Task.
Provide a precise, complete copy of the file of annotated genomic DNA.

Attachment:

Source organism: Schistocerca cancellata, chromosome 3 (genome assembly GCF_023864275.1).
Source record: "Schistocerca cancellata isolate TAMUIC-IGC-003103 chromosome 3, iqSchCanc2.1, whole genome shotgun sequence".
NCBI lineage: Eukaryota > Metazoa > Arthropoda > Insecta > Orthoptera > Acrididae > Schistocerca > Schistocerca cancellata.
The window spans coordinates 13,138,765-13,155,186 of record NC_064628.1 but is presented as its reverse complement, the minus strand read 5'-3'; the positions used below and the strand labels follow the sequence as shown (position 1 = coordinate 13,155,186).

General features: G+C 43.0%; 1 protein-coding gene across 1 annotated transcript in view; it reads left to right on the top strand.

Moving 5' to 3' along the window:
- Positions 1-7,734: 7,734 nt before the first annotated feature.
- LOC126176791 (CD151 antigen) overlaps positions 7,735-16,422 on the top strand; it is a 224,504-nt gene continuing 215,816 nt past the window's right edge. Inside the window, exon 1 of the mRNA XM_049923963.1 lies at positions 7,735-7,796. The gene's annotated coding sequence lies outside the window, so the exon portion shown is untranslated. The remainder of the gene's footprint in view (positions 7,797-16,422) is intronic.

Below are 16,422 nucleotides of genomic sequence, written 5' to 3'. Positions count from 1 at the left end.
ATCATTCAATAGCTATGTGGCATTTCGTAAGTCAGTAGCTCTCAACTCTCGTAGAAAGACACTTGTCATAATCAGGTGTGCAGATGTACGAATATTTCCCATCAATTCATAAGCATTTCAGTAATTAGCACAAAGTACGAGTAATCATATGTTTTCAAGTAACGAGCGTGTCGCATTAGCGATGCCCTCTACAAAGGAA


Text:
Source organism: Schistocerca cancellata, chromosome 3 (genome assembly GCF_023864275.1).
Source record: "Schistocerca cancellata isolate TAMUIC-IGC-003103 chromosome 3, iqSchCanc2.1, whole genome shotgun sequence".
NCBI lineage: Eukaryota > Metazoa > Arthropoda > Insecta > Orthoptera > Acrididae > Schistocerca > Schistocerca cancellata.
The window spans coordinates 13,138,765-13,155,186 of record NC_064628.1 but is presented as its reverse complement, the minus strand read 5'-3'; the positions used below and the strand labels follow the sequence as shown (position 1 = coordinate 13,155,186).

General features: G+C 43.0%; 1 protein-coding gene across 1 annotated transcript in view; it reads left to right on the top strand.

Moving 5' to 3' along the window:
- Positions 1-7,734: 7,734 nt before the first annotated feature.
- LOC126176791 (CD151 antigen) overlaps positions 7,735-16,422 on the top strand; it is a 224,504-nt gene continuing 215,816 nt past the window's right edge. Inside the window, exon 1 of the mRNA XM_049923963.1 lies at positions 7,735-7,796. The gene's annotated coding sequence lies outside the window, so the exon portion shown is untranslated. The remainder of the gene's footprint in view (positions 7,797-16,422) is intronic.

Below are 16,422 nucleotides of genomic sequence, written 5' to 3'. Positions count from 1 at the left end.
ATCATTCAATAGCTATGTGGCATTTCGTAAGTCAGTAGCTCTCAACTCTCGTAGAAAGACACTTGTCATAATCAGGTGTGCAGATGTACGAATATTTCCCATCAATTCATAAGCATTTCAGTAATTAGCACAAAGTACGAGTAATCATATGTTTTCAAGTAACGAGCGTGTCGCATTAGCGATGCCCTCTACAAAGGAA